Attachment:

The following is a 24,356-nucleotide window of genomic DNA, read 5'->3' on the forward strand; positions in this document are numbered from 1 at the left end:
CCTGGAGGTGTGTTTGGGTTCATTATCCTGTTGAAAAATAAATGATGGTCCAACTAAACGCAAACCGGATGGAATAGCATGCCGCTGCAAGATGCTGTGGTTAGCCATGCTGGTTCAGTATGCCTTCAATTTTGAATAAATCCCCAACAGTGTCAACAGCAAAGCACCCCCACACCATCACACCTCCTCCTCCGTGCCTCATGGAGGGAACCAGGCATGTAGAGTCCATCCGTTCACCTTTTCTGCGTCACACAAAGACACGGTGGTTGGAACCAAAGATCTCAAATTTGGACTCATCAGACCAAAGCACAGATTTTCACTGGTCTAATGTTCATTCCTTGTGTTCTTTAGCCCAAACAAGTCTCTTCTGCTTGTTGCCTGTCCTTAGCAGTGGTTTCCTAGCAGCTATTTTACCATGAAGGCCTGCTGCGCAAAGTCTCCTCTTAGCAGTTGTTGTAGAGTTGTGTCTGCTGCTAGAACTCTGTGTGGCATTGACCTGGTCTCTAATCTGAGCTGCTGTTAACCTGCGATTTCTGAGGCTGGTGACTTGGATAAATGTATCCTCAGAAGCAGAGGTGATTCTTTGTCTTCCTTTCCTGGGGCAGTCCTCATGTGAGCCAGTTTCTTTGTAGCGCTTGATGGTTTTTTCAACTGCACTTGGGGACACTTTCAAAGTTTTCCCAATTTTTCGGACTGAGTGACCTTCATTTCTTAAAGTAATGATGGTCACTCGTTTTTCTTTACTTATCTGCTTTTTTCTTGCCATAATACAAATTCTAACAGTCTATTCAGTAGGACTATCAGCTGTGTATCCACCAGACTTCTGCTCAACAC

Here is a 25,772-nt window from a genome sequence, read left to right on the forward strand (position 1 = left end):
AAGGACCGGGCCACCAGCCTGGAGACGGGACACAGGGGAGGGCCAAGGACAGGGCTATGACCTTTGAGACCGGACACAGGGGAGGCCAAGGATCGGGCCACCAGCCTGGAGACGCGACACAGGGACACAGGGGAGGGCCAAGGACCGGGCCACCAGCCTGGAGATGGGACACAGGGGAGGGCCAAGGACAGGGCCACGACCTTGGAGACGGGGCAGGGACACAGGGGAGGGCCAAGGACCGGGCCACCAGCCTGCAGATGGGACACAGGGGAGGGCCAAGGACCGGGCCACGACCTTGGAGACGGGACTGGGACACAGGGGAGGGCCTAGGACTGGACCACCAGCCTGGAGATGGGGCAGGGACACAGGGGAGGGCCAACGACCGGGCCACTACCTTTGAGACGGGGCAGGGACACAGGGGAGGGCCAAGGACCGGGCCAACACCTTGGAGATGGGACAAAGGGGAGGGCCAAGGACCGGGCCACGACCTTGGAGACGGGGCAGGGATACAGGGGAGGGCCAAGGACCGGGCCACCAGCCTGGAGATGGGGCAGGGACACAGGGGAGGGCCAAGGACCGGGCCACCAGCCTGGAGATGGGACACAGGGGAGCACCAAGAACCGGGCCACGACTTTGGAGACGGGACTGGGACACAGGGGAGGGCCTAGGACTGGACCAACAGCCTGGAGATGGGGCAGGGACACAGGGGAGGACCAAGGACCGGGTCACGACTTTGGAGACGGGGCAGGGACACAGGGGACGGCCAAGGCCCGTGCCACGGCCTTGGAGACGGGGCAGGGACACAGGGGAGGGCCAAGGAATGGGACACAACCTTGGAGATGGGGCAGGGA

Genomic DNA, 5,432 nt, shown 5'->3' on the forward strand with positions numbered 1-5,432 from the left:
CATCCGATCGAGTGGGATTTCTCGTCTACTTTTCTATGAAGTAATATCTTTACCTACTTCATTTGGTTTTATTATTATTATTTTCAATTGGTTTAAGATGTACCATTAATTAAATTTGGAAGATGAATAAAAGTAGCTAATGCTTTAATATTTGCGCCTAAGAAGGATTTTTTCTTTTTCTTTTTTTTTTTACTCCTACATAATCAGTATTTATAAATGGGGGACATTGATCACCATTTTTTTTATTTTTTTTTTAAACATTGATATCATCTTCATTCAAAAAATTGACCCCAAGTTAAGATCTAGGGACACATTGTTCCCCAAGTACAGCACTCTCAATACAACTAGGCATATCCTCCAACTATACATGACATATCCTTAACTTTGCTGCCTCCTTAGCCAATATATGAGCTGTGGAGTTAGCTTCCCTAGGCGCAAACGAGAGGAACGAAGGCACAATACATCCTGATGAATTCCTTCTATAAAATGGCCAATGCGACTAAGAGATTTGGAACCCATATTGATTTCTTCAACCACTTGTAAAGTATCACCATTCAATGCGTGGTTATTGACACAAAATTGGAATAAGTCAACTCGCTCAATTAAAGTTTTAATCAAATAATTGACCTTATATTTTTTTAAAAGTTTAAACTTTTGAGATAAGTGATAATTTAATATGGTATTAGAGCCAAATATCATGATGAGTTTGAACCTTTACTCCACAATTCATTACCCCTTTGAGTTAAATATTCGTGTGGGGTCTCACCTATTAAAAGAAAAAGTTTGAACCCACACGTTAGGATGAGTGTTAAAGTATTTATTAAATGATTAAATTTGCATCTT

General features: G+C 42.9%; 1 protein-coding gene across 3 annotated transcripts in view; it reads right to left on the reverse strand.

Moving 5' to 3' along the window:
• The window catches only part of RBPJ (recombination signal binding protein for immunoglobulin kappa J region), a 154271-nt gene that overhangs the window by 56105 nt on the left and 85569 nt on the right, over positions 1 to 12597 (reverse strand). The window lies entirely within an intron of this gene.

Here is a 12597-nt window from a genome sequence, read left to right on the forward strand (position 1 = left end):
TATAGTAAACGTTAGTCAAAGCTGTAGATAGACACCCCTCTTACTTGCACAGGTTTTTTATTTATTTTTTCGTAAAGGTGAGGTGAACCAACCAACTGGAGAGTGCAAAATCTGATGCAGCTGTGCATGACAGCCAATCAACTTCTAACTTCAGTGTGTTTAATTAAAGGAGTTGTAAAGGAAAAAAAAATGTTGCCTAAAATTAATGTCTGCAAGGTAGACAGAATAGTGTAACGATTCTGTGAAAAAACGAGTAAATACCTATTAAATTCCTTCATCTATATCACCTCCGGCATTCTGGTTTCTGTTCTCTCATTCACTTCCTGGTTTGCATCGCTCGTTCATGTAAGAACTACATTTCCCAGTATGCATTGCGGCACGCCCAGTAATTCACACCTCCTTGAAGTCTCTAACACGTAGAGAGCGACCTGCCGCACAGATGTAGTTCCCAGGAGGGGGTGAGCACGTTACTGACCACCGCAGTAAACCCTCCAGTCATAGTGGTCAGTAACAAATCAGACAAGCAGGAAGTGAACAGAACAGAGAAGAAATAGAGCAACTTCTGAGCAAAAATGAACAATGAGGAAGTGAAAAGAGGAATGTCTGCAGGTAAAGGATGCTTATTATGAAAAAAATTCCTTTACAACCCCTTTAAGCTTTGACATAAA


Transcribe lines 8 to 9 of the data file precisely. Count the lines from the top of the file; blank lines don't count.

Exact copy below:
Moving 5' to 3' along the window:
• The window catches only part of RBPJ (recombination signal binding protein for immunoglobulin kappa J region), a 154271-nt gene that overhangs the window by 56105 nt on the left and 85569 nt on the right, over positions 1 to 12597 (reverse strand). The window lies entirely within an intron of this gene.